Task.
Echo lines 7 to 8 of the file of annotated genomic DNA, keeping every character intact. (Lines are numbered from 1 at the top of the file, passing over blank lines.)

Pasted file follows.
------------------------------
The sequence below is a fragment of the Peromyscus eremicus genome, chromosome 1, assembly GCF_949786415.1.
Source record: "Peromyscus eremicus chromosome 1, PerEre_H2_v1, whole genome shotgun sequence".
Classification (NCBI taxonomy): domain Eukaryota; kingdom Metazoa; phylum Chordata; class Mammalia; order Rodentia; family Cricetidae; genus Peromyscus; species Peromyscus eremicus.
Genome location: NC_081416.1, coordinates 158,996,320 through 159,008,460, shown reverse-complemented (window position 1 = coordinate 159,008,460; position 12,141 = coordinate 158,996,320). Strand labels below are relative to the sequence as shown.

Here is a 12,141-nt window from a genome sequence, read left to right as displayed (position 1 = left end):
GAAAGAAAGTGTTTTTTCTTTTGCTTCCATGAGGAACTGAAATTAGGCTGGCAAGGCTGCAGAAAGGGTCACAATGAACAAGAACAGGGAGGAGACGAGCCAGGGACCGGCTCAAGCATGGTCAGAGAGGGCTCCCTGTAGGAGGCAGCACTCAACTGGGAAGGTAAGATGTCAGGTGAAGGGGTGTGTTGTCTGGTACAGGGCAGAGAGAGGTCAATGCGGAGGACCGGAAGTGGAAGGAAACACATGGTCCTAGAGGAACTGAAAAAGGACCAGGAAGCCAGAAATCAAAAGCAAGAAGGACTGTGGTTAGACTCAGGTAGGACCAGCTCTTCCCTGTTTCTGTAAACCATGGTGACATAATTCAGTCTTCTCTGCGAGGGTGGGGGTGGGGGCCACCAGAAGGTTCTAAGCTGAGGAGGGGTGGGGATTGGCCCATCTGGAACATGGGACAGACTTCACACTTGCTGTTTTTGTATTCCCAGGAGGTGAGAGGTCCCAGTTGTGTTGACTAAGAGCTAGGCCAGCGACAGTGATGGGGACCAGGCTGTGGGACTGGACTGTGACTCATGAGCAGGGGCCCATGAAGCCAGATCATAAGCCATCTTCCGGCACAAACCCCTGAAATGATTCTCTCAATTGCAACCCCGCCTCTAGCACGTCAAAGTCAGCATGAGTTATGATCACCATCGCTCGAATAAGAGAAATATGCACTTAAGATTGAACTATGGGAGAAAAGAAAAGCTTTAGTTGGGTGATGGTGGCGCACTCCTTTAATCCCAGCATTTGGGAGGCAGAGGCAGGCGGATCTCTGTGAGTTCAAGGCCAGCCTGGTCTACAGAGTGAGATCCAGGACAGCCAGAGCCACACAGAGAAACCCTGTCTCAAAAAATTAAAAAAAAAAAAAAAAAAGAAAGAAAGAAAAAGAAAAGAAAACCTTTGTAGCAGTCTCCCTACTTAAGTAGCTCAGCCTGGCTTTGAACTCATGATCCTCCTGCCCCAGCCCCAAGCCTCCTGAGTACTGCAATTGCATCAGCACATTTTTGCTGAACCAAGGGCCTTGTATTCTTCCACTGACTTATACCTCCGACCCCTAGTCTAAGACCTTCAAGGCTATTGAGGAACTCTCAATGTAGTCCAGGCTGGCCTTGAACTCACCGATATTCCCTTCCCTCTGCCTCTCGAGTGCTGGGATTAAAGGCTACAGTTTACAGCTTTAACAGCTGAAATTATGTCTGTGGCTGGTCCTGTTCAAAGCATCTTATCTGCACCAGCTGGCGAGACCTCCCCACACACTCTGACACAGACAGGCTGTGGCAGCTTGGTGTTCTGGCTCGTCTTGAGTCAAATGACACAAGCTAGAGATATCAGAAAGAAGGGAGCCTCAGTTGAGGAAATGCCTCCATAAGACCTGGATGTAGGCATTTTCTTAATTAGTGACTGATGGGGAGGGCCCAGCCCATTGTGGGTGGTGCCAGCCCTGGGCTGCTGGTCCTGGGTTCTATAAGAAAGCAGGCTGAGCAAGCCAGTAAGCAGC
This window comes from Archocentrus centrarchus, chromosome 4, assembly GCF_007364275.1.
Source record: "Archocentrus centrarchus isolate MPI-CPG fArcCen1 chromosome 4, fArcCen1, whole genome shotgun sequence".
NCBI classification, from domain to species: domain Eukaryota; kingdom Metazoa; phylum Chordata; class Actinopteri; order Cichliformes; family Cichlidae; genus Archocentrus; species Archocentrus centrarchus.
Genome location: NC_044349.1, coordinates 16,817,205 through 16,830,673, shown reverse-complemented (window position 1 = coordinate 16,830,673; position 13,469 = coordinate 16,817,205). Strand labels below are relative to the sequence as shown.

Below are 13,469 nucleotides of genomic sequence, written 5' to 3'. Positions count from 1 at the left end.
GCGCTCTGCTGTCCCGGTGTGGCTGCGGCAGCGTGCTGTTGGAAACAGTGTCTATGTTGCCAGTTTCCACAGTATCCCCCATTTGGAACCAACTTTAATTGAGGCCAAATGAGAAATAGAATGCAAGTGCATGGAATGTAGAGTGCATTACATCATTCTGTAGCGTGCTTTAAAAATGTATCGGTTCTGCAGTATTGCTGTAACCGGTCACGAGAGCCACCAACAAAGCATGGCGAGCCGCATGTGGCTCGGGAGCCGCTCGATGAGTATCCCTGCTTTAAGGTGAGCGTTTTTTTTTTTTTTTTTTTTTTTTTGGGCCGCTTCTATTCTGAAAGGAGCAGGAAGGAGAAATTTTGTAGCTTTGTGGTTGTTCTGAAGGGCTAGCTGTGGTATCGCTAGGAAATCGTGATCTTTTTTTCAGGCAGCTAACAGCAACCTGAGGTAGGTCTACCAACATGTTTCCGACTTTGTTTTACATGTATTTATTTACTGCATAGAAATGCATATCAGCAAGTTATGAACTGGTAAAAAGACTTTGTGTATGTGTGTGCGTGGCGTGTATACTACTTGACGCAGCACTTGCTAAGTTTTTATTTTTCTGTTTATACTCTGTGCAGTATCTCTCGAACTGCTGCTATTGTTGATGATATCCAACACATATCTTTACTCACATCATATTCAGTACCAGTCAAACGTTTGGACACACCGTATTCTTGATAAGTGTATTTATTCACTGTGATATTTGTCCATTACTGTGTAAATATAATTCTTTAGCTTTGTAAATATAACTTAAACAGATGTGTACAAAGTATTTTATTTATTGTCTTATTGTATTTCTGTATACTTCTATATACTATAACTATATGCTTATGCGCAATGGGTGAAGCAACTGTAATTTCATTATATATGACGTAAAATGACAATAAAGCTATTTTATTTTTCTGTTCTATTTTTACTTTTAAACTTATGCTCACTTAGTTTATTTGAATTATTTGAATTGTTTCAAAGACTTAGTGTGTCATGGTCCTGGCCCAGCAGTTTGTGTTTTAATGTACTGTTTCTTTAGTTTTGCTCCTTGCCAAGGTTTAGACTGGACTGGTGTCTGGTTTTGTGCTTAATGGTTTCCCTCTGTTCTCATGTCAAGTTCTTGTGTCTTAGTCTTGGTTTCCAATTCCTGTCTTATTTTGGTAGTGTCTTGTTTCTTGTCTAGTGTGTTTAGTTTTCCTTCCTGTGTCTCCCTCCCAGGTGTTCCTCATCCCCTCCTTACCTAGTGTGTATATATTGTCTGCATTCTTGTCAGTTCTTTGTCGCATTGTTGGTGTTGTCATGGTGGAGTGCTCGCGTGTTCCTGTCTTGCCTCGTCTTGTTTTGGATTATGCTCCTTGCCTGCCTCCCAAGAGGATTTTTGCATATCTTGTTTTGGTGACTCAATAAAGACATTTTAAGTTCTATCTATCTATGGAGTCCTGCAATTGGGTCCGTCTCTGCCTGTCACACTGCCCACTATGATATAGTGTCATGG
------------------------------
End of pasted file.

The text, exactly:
This window comes from Archocentrus centrarchus, chromosome 4, assembly GCF_007364275.1.
Source record: "Archocentrus centrarchus isolate MPI-CPG fArcCen1 chromosome 4, fArcCen1, whole genome shotgun sequence".